Rediscovering Our Roots

A study published this week in Science is looking to redraw the tree of life and place an unexpected organism at its root: comb jellies. These odd looking sea-creatures, called ctenophores by those in the know (and pronounced ten-uh-for), have been identified in the study as the first animal lineage to branch off from bilaterians, which makes them the first distinct phylogenetic lineage in the history of animal life on Earth.

Ctenophores, like the one above, may just be the first divergent form of animal life in Earth’s history (Source:

It was previously thought that sponges, or porifera, were the oldest divergent lineage in the animal world, but this study found something remarkable about the connection between the genomes of comb jellies and sponges. Sponges were always thought to have broken off first because they were the simplest organism among the various candidates (which included other jellyfish and cnidarians along with ctenophores). Sponges lack the nerve cells and muscle cells that ctenophores have, so it would make sense that ctenophores developed them later.

But as it turns out this isn’t the case, as this group found that sponges have the same genetic pathways as ctenophores for developing muscle and nerve cells. As such, it seems that ctenophores most likely developed first with basic nerves and muscles, and then sponges lost those cell types further along the evolutionary timeline. Sponges also have mesodermal cells which bilaterians, the ultimate precursors to animal life, had as well. This further strengthened the sponges’ former position as the root of divergent animal life. However, this study found that the genetic pathways that lead to sponge mesodermal cells lack critical components from those in bilaterians, suggesting that sponges developed theirs independently.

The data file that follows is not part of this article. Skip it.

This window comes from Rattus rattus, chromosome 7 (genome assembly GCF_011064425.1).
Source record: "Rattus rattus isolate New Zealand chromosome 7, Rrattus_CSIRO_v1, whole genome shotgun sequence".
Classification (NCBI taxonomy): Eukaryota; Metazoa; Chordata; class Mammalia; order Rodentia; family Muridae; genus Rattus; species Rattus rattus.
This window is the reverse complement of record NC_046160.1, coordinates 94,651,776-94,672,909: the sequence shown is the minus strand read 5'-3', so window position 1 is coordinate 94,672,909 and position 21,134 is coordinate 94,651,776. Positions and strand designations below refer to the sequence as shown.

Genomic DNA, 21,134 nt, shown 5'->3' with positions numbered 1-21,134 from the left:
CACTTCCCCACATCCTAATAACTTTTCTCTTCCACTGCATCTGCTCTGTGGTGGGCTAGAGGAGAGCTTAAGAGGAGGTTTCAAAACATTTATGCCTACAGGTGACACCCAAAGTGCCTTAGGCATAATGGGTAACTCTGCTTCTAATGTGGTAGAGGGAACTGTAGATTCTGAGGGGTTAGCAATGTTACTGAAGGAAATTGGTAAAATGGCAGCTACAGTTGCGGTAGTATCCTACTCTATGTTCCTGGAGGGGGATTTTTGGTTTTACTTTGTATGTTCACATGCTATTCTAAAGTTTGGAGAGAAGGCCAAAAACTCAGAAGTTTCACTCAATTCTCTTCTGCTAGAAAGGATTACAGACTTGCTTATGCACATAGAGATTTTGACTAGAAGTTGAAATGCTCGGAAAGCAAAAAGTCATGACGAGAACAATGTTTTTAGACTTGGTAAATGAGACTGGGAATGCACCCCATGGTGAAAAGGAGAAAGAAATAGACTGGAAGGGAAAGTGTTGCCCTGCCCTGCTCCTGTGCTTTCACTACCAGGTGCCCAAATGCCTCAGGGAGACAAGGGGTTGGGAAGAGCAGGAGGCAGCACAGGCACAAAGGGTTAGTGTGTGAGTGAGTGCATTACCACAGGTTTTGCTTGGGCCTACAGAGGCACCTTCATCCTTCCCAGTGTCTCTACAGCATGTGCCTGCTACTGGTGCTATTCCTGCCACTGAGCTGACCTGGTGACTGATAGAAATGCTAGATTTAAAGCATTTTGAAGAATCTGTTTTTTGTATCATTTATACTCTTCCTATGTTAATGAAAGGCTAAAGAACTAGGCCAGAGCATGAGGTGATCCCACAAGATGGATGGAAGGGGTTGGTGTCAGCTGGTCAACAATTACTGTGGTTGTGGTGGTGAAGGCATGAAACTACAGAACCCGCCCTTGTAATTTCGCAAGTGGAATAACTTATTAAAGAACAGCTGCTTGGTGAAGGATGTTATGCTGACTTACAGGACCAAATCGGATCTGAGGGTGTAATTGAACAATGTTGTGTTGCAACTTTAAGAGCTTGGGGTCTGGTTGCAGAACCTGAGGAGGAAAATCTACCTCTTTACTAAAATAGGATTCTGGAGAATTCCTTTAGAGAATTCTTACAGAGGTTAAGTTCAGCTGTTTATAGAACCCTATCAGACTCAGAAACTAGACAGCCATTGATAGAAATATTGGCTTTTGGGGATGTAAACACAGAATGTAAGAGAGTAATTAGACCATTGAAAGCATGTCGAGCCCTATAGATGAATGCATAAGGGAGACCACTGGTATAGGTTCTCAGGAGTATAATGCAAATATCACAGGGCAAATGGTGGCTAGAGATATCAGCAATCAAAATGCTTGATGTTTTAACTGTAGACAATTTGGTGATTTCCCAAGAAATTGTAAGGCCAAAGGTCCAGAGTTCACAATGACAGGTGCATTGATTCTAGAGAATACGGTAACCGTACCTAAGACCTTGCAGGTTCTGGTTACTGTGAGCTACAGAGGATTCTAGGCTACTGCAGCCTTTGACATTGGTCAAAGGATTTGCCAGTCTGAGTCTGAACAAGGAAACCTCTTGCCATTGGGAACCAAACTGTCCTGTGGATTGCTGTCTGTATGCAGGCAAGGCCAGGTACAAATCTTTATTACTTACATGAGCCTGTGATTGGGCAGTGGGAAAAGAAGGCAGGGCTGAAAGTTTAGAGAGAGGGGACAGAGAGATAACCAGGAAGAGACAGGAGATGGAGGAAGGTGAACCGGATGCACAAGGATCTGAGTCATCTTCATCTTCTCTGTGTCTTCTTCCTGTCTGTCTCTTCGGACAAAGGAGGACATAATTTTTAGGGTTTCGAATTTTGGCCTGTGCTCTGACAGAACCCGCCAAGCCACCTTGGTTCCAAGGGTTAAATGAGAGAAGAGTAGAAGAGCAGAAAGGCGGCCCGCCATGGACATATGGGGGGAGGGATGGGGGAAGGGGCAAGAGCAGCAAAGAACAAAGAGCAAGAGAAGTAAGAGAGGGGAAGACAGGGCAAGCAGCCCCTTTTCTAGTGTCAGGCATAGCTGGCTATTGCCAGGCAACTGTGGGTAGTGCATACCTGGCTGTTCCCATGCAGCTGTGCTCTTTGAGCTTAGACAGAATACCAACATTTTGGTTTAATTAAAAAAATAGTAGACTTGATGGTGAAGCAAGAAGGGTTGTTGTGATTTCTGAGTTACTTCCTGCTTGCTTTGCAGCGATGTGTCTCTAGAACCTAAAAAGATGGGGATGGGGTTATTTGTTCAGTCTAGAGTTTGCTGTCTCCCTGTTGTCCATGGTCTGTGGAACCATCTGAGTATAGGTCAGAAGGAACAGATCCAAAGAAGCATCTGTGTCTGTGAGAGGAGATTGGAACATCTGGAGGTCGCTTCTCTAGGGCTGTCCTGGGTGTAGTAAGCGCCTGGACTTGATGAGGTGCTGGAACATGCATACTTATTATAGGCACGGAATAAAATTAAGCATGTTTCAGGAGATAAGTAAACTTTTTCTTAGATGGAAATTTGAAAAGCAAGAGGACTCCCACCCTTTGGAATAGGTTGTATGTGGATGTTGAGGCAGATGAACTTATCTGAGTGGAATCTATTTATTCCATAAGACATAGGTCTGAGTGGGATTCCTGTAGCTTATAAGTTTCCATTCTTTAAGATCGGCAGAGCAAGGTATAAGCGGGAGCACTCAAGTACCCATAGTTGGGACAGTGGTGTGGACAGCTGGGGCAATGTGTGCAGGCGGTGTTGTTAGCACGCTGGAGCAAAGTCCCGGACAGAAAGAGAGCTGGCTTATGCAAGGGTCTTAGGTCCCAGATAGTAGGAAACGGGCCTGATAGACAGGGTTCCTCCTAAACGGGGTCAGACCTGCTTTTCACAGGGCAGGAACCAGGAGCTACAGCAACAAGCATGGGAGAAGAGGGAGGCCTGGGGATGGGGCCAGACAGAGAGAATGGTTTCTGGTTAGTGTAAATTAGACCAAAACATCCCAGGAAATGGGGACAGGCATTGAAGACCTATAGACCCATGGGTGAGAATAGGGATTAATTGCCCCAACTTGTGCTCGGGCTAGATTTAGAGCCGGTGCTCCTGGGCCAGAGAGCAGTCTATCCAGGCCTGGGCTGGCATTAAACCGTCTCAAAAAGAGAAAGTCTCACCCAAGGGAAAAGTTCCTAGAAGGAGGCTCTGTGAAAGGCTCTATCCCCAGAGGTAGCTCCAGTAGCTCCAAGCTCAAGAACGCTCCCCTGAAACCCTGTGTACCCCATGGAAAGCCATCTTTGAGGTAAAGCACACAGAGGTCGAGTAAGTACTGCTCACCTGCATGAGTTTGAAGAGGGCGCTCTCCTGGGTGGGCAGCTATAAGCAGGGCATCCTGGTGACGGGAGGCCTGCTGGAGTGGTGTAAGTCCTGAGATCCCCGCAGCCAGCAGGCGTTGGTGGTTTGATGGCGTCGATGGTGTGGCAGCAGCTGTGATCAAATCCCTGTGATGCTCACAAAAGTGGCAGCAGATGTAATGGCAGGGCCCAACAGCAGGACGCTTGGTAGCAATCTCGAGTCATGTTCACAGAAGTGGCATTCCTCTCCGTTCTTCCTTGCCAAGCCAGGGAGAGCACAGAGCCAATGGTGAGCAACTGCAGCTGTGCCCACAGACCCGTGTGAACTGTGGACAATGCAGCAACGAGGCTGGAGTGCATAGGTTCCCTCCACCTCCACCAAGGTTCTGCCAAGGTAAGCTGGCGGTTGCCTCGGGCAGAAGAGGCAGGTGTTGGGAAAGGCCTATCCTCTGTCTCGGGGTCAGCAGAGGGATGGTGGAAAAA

The full phylogenetic tree in all it’s mind-blowing complexity (Source:

Beyond showing us where life on Earth began, this study also demonstrates an important principle of evolution. Evolution doesn’t necessarily move from the simple to the complex. Here we can see how a simpler group of organisms, sponges, developed from the loss of components in a more complex group, ctenophores. Studies like this highlight how phylogenetic analysis can upset our established understanding of the sprawling progression of life and remind us of how intricate and surprising life’s history is. Also, it gives me a reason to type ctenophore, which I enjoy. Ctenophore.

Original article:


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